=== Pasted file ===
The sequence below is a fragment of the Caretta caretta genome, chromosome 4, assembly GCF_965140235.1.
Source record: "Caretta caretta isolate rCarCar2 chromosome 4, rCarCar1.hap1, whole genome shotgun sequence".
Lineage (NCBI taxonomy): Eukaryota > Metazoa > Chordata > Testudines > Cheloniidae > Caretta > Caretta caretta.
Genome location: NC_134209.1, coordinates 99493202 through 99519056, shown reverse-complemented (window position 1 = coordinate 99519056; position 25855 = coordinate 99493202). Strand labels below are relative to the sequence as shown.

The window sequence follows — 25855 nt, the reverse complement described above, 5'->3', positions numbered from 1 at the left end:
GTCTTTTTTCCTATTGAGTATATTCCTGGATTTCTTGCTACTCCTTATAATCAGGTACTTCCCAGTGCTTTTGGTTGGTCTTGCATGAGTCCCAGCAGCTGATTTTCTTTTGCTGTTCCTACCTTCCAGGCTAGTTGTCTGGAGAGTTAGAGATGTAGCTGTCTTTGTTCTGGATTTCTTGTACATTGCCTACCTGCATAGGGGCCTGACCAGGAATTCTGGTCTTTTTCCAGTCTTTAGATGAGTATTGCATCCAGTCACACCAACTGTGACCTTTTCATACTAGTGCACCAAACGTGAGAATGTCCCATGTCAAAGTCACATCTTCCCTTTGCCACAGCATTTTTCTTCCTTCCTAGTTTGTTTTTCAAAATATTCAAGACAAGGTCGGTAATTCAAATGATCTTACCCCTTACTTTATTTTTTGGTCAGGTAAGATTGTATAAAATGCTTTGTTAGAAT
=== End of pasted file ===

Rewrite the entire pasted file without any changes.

The sequence below is a fragment of the Caretta caretta genome, chromosome 4, assembly GCF_965140235.1.
Source record: "Caretta caretta isolate rCarCar2 chromosome 4, rCarCar1.hap1, whole genome shotgun sequence".
Lineage (NCBI taxonomy): Eukaryota > Metazoa > Chordata > Testudines > Cheloniidae > Caretta > Caretta caretta.
Genome location: NC_134209.1, coordinates 99493202 through 99519056, shown reverse-complemented (window position 1 = coordinate 99519056; position 25855 = coordinate 99493202). Strand labels below are relative to the sequence as shown.

The window sequence follows — 25855 nt, the reverse complement described above, 5'->3', positions numbered from 1 at the left end:
GTCTTTTTTCCTATTGAGTATATTCCTGGATTTCTTGCTACTCCTTATAATCAGGTACTTCCCAGTGCTTTTGGTTGGTCTTGCATGAGTCCCAGCAGCTGATTTTCTTTTGCTGTTCCTACCTTCCAGGCTAGTTGTCTGGAGAGTTAGAGATGTAGCTGTCTTTGTTCTGGATTTCTTGTACATTGCCTACCTGCATAGGGGCCTGACCAGGAATTCTGGTCTTTTTCCAGTCTTTAGATGAGTATTGCATCCAGTCACACCAACTGTGACCTTTTCATACTAGTGCACCAAACGTGAGAATGTCCCATGTCAAAGTCACATCTTCCCTTTGCCACAGCATTTTTCTTCCTTCCTAGTTTGTTTTTCAAAATATTCAAGACAAGGTCGGTAATTCAAATGATCTTACCCCTTACTTTATTTTTTGGTCAGGTAAGATTGTATAAAATGCTTTGTTAGAAT